The Neural Underpinnings of Ketamine as an Effective Therapeutic for Depression

Ketamine for depressionKetamine, once renowned as a surgical anesthetic during the Vietnam War, and more notoriously as a recreational “rave drug,” has been found to be a rapidly active and efficient antidepressant (Abdallah et al., 2015).

Exhibiting versatility as a potential treatment for different forms of depression such as bipolar, major depressive, and even refractory depression, ketamine can attenuate depressive symptoms within hours.

This makes ketamine more effective than typical antidepressants, which tend to take weeks before having a discernable effect. Additionally, these antidepressant effects can last for at least one week, even after just one administration of the drug, a remarkable phenomenon given the fact that ketamine has a half-life of only six hours (Molero et al., 2018; Andrade, 2017).

Such findings have made ketamine highly sought after for further research as a potentially groundbreaking therapeutic for depression.

A team of researchers at the University of Illinois, led by Dr. Mark Rasenick, have potentially elucidated the neural mechanism of action underlying ketamine’s antidepressant effects. After administering ketamine to nervous system glial cells derived from rats, the researchers observed that ketamine shifted the position of G-proteins, from “lipid raft” domains -where they were inactive- to non-raft domains, where they could then better facilitate communication among brain cells.

Delving further into the biochemistry of this process, this translocation better facilitates G-proteins’ production of cyclic AMP (cAMP), an important second messenger molecule implicated in a biologically essential signaling cascade. This cascade eventually culminates in increased expression of brain-derived neurotrophic factor (BDNF) (Rasenick et al., 2018).

Growing Research

Going from the biochemistry to the clinical manifestation of depression, a growing line of research has implicated BDNF expression in the symptomatology of depression. BDNF has been found to exert anti-depressant effects in the hippocampus. Moreover, sufferers of major depressive disorder (MDD) have been found to exhibit lower levels of BDNF (Lee & Kim, 2010). Therefore, these findings suggest that ketamine’s anti-depressant effect stems from elevated BDNF through inducing an initial translocation of G-proteins.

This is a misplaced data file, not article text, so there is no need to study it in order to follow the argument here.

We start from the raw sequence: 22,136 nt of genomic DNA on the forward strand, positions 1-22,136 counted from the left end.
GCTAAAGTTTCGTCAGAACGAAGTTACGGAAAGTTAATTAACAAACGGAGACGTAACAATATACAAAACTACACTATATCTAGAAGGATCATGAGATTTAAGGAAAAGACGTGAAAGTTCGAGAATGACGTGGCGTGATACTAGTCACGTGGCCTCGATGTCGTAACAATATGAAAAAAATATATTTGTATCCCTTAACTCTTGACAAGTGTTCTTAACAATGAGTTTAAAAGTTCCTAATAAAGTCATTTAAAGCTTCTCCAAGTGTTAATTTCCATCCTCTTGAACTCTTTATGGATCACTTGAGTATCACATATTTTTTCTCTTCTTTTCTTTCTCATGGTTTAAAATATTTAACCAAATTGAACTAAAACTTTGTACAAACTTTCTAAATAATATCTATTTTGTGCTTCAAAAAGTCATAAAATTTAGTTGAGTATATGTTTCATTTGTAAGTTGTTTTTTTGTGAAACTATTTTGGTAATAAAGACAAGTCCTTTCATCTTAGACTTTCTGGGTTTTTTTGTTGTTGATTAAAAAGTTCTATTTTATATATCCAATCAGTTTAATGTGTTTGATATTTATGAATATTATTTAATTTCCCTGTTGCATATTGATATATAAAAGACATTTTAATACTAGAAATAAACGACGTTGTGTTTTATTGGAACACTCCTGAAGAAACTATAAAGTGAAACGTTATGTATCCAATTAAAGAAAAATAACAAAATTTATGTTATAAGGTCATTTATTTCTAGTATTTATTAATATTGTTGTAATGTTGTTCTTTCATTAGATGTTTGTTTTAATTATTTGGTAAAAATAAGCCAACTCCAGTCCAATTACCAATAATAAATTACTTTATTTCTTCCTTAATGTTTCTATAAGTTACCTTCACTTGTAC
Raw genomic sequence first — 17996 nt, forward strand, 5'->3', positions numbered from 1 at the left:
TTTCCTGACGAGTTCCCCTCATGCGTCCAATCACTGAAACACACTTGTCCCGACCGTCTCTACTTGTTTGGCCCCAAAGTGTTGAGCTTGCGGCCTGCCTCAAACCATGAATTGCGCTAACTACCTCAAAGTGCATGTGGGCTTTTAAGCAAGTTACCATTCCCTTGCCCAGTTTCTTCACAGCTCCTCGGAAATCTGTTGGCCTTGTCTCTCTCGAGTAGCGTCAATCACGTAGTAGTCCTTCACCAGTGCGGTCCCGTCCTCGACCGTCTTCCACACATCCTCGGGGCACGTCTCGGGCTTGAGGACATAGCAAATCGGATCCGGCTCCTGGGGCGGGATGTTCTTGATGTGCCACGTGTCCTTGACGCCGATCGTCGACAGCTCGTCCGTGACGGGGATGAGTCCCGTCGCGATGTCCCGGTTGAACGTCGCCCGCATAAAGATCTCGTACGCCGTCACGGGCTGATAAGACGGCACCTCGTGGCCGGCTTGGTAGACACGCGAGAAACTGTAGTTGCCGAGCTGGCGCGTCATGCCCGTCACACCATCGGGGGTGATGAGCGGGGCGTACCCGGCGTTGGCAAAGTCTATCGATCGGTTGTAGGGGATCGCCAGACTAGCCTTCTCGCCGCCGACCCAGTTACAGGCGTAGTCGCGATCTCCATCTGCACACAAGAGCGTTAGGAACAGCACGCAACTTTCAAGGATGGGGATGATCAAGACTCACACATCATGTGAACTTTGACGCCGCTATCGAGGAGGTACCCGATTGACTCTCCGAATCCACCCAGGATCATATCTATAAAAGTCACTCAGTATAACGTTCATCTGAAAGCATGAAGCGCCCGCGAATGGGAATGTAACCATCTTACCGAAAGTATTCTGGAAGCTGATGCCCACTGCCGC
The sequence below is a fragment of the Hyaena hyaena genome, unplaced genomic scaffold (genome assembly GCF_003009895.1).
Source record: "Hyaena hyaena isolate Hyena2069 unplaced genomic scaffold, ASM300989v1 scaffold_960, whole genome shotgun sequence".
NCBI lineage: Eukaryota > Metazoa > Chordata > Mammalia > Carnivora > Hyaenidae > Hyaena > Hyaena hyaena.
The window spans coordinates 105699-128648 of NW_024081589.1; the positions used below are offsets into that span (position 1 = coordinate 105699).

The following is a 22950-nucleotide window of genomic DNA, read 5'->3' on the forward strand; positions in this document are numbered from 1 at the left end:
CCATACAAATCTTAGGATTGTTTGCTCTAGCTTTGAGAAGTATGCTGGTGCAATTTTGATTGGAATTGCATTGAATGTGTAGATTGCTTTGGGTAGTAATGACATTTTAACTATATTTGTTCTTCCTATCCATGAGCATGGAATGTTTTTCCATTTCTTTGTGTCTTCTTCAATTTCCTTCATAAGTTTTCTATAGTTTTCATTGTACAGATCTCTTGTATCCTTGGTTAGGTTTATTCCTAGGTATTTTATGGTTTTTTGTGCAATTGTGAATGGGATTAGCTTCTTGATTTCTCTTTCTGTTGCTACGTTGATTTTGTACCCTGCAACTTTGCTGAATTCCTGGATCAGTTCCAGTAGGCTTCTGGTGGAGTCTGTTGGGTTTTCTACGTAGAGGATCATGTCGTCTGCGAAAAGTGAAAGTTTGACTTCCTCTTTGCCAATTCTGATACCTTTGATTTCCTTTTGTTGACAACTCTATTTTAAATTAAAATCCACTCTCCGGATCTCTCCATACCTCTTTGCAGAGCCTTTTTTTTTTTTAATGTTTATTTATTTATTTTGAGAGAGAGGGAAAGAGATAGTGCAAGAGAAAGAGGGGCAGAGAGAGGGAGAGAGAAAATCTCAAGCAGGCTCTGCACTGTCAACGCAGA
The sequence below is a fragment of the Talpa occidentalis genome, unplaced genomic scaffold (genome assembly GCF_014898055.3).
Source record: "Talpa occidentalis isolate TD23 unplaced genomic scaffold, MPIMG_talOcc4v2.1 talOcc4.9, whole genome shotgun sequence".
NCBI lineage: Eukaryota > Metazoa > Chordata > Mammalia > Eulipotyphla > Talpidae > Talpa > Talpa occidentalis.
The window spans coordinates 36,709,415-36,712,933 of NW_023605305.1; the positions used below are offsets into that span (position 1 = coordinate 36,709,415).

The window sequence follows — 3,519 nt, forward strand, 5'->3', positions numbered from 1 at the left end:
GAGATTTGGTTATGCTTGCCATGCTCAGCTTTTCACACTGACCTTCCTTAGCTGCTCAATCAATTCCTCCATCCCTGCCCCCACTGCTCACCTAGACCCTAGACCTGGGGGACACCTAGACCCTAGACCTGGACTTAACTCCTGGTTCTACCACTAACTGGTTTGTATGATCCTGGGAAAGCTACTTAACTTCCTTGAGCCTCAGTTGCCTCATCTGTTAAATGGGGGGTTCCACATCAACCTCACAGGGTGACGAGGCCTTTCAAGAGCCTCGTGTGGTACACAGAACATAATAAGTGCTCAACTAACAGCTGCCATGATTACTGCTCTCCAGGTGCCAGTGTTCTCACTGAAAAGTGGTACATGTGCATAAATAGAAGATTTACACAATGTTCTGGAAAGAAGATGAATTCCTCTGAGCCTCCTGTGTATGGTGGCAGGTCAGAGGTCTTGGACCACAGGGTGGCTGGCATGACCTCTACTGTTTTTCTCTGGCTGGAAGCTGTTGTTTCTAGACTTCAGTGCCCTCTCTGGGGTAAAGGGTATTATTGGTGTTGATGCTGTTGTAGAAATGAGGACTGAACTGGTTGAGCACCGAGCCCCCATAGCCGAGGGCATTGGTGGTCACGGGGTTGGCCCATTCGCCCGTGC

In fact, prior research by Rasenick’s team investigating the action of conventional anti-depressants such as selective serotonin reuptake inhibitors (SSRIs) on rat brain cells suggested that these compounds also induced G-protein translocation away from lipid rafts. This suggests a similar mode of action common among anti-depressants (Rasenick et al., 2018).

However, Rasenick observed that this G-protein translocation was very gradual with SSRIs, taking several days, which the team posits as the reason for why conventional anti-depressants take a long time to elicit a therapeutic effect. Conversely, in the presence of ketamine, these G-proteins commenced translocation in a matter of minutes, an intuitive, potential reason as to why ketamine is more potent and rapid-acting.

The long-lasting effect of ketamine could then be explained by the fact that, after the administration of ketamine, these G-proteins were much slower in moving back into the lipid rafts than with the SSRIs, rendering them active for longer.

In addition to G-protein translocation, this study also raises the idea that ketamine, long known to be an N-methyl-D-aspartate (NMDA) receptor antagonist, may facilitate anti-depressant effects independent of the NMDA receptor. Rasenick’s team knocked out the NMDA receptor in a mouse model, and found that ketamine still exhibited the same G-protein translocation.

As it stands, ketamine is undergoing phase III clinical trials in the U.S., where efforts are also being made to develop and administer ketamine derivatives as treatments for depression. Johnson & Johnson is leading from the front in developing Esketamine, a ketamine derivative, for administration as a nasal spray (Johnson & Johnson, 2016).